William Burroughs – Star Me Kitten & The Priest They Called Him

 

[Kim Gordon (Sonic Youth), Michael Stipe (REM) and William Burroughs]

[William Burroughs and Kurt Cobain]

More Burroughs for the weekend – collaborations with Michael Stipe and Kurt Cobain (REM and Nirvana) – “Star Me Kitten” and “The Priest They Called Him”.

Beginning with “Star Me..” (yes, “Star Me” – the allusion is to the Rolling Stones’ “Starfucker” (“Star Star”). The source, is the 1996 collection,  “Songs in the Key of X – Music From And Inspired By “The X-Files“)  Burroughs: “All right. Just something I picked up. A knack of going along with … Read More

William Burroughs – Last Words of Hassan Sabbah

Hassansabbah2.jpg[Hassan-i-Sabbah, “The Old Man of the Mountain”]

Burroughs-month, Burroughs-year, Burroughs-century. Here’s yet another posting on William.Initially in a letter to Allen, written June 21 1960, and appearing in The Yage Letters, and redacted to appear as part of the first chapter of Nova Express, the spoken version (from which the following transcription is taken) appeared on the 1981 Industrial Records release (spearheaded by Genesis P. Orridge, now Genesis Breyer P.Orridge), “Nothing Here Now But The Recordings” – The Last Words of Hassan Sabbah (you all know who Hassan-i-Sabbah was, right?)The Last Words … Read More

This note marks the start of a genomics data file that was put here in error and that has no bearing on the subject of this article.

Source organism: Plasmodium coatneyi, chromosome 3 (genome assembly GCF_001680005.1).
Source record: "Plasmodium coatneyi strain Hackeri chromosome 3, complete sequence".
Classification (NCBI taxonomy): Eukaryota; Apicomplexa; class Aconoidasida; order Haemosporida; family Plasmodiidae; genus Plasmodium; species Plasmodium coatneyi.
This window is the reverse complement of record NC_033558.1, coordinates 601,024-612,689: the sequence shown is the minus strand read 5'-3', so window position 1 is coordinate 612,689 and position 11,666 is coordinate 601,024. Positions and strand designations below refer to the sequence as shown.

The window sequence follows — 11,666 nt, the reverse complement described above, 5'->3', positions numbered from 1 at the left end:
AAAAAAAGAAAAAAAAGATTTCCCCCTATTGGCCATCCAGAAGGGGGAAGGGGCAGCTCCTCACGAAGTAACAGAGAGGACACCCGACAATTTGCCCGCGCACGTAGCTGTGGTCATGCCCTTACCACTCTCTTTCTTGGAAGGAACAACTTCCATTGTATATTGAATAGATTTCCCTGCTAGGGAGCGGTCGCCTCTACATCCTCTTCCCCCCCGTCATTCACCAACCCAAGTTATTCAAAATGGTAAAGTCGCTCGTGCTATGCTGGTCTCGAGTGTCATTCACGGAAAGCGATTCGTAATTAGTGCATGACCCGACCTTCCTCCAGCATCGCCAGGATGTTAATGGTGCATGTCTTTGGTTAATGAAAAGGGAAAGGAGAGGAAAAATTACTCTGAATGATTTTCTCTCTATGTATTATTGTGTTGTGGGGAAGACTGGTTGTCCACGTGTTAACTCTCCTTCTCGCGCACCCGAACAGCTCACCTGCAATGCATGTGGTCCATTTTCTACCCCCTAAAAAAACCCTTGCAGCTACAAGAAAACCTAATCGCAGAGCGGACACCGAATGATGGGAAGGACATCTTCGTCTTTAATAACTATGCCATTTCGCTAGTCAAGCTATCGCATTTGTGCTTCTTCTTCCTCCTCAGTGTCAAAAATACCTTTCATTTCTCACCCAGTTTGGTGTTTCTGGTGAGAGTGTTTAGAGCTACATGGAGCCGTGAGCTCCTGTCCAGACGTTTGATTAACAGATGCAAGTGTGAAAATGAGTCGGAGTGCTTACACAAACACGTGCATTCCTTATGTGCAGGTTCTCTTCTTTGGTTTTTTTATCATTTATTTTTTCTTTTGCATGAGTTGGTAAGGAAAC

Friday’s Weekly Round-Up – 173

File:Bob Kaufman.jpg
kathy-acker2 [Bob Kaufman (1925-1986) & Kathy Acker (1947-1997)]

April 18 – Bob Kaufman‘s and Kathy Acker‘s birthday today. For our postings on Kaufman – see here and here. For our posting on Kathy Acker see here

Women of the Beat Generation, a perennially significant topic, gets another airing next week in Randolph, New Jersey. Joyce Johnson and Hettie Jones will be speaking on the subject.Hopefully, there’s been some significant progress since this:

Sociologically and cinematographically of interest, the full movie – “Beat Girl” (sic – “Wild For Kicks” in its 1960 US manifestation), well, … Read More

Expansive Poetics – 51 (Mayakovsky and the Revolution)

[Vladimir Mayakovsky, detail of a poster design, 1921. – Translation of the title: “Comrades! Beware of falling into those jaws. Let us close ranks to escape such a miserable fate—Strengthen Soviet Rule!”] Ann Charters‘ (July 9 1981) Russian Poetry class continues. Ann Charters: Well, let’s talk about Mayakovsky as a political poet now for a while, because he was most famous for a poem called “Lenin”, which he wrote in 1924, as a eulogy for the dear departed leader, who had made the Revolution and the victory of the Bolsheviks an actuality. As you could hear from … Read More

Expansive Poetics – 50 (Mayakovsky on Esenin)

File:Esenin Moscow 1922.jpg      [Sergei Esenin (1895-1925)]

AG (to Ann Charters): I did want to interject this (Sergei) Esenin thing, because in that there’s also [as with Akhmatova’s “Requiem] a reference to the bronze-lidded statue Ann Charters: Yeah AG: So they’re all.. This is Mayakovsky’s elegy on the suicide of Esenin,  Mayakovsky’s comment on Esenin’s suicide Ann Charters: This is 1925 AG: (19)25, probably. Esenin, as you remember, his last line, written in blood, is “In this life, to die is nothing new. But, of course to live is nothing new either” – “In this life, to die … Read More